One Day in Paraguay

As I reluctantly leave Brazil for Paraguay, according to my guidebook, the most corrupt nation this side of Africa, it is foggy, but looks to be a warm sunny day.  Yesterday and today I am riding through more forest and less field.  There is always something to look at and photograph.  The forest is, according to my guidebook, 'sub tropical', hardwood, with the odd banana tree, there is a lumber industry here, and I see the first wooden houses since leaving the US.

Portuguese still has its challenges, which little door would you choose?

Plan Alta, where I stayed overnight in a 20 Real Hotel (~12 bux) is only about 170 km from the Paraguay border at Foz du Iguacu.  I was a bit nervous about Paraguay, given its reputation.  The border is a large river, Rio Paraguay natch, which flows into the Rio Plata and the ocean.   I have to check out of Brazil, get my exit stamp on my passport and hand over my temporary import certificate for the moto.  This is all pretty much up to me, as there are no barriers, one can drive right on through.  You would be in deep trouble if you did this, as the cops will want to see your documentos once you are in.  Same thing on the Paraguay side, turistos must find the proper place to get documentos in order on their own. 

This is a very busy border.  The motos in the picture that are carrying passengers are moto taxis ferrying pedestrians across the very long bridge.  There is a special moto path that runs alongside the grid locked cars, and these moto guys move.  The path is narrow, and has chicanes with cement barriers that will knock your givis off,  presumably to slow down the kamikaze moto-taxi pilots.  I was holding up the parade, banging my bags on the curbs, and hearing angry moto beeps behind me, but every so often I could pull over into stalled four wheeler traffic, catch my breath, and let about 100 moto taxis zip  by before getting back in the moto lane.  

I have to find migracion for my passport stamp and aduana for my moto tramite.  A young cop is standing where I park, he admires the KTM, he tells me he will watch it for me while I complete my paperwork.  It takes about 20 minutes, and sure enough the cop is standing beside my bike when I get back.  He is interested in my trip and we chat a bit. 

I am now officially in Paraguay and headed for Asuncion, 300 km west.  I have swapped my 180 Brazilian Reals for 450,000 Guaranis(!!!) .  A Guarani goes for about 5,000 to the dollar, so 450K is about 90 dollars.

Paraguay has 'check stops' cops are stationed at certain spots and randomly select people to pull over and check.  My number comes up and get pulled over.  The cop sees that my papers in order, asks me a few questions about the bike (I think he wanted to know how big the gas tank was, anyway that was the answer I gave), and wished me buen viaje.  A little farther on I stop for a pee break and pull in to park, a sharp police whistle tells me I just went the wrong way down a one way street.  The cop comes over to give me hell until he realizes that I am not from around here, right away he transforms from pissed off to friendly and wants to know where I am from, where I am going, etc. etc., he is interested, not being official.  So much for corrupt cops.   Everywhere I go in Paraguay I am made to feel welcome.  I will only be here for a short time, but it looks to be a good time.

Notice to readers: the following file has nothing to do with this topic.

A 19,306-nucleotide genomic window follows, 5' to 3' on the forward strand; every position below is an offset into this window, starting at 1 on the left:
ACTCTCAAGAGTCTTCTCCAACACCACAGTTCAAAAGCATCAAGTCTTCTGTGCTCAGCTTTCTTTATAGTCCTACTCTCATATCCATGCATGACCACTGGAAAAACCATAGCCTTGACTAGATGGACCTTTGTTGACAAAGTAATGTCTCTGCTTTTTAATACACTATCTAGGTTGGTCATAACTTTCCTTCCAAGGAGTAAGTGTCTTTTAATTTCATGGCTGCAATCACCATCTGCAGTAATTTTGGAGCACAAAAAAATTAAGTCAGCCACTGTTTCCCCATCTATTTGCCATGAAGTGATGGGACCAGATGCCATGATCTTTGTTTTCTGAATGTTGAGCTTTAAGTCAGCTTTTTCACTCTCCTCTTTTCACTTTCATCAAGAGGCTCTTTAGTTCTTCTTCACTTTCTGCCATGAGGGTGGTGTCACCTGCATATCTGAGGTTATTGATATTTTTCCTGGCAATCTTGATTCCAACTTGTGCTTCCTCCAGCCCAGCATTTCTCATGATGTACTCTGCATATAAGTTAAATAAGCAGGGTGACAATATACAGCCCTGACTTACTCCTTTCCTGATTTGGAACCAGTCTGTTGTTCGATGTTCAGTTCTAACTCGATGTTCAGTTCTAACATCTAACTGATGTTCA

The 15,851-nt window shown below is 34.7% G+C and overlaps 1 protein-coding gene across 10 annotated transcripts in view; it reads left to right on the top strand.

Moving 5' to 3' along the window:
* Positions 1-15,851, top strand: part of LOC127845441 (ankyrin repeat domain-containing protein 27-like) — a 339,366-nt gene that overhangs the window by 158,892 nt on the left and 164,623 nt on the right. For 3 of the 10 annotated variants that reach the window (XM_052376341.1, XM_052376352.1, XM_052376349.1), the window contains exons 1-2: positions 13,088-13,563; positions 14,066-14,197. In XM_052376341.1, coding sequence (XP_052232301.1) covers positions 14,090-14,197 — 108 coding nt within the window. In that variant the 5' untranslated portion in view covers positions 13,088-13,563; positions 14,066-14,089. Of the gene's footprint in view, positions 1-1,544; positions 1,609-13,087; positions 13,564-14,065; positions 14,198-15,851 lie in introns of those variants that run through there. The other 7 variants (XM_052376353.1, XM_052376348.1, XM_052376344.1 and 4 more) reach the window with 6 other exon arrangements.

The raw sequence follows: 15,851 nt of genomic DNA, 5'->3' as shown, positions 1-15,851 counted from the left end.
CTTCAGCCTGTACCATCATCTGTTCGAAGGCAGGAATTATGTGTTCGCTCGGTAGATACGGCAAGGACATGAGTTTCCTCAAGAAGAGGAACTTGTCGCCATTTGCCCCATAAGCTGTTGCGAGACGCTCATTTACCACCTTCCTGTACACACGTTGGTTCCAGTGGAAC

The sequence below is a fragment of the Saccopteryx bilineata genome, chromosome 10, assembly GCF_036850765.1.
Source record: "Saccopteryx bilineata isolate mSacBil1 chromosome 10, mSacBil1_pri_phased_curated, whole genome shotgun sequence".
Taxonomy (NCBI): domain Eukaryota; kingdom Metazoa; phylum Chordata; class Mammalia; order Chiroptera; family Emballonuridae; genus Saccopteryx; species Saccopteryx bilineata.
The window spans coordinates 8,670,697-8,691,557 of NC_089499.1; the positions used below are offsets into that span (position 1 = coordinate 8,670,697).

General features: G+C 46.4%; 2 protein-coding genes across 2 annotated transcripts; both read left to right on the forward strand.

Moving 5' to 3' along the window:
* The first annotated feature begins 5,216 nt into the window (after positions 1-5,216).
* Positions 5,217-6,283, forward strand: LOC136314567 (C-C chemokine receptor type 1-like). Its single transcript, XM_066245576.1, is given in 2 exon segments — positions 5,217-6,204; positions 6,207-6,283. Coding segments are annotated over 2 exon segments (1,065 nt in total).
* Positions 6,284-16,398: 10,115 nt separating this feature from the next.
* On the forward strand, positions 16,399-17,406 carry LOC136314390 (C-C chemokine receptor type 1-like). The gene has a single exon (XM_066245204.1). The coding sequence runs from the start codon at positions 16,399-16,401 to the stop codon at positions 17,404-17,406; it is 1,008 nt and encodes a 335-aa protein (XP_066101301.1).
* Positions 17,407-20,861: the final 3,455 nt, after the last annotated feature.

I am stopped for the night about 130 km from Asuncion.  Asuncion is a big city, well over a million, and I do not want to arrive there at sundown, so here I am in a motel by the roadside.  The highway from Foz Du Iguaca has to be the busiest road in the country, if it ain't I don't want to see the busier.  It is two lane and straight, with a maximum speed limit of 80 kph, that everybody ignores.  The trucks go slower, between 60 and 70, and new expensive cars zip along at 120 or better.  Nobody checks in front or behind when passing, which keeps everybody on their toes, especially this gringo motorcyclist.  Anyway, back to the motel, I always go for a walk if there is daylight and look for some pictures to take.  Behind the motel is a whole other side of Paraguay that can't be seen from the highway.  This pastoral scene was taken not 50 meters from the busy road.  More pictures here


  1. I really enjoyed Paraguay...LOVED the Chaco, and while I did not go to Asuncion, I noticed there was a sense of *order* in Paraguay that I had not experienced yet in South America. It was also very notable the lack of TRASH!

  2. The southern part of South America (Argentina Brazil, Uruguay) is completely different from the north, especially Peru and Bolivia, but also more like what I am used to as a North American Canadian. Bolivia just about finished me, but I found my second wind in Argentina.


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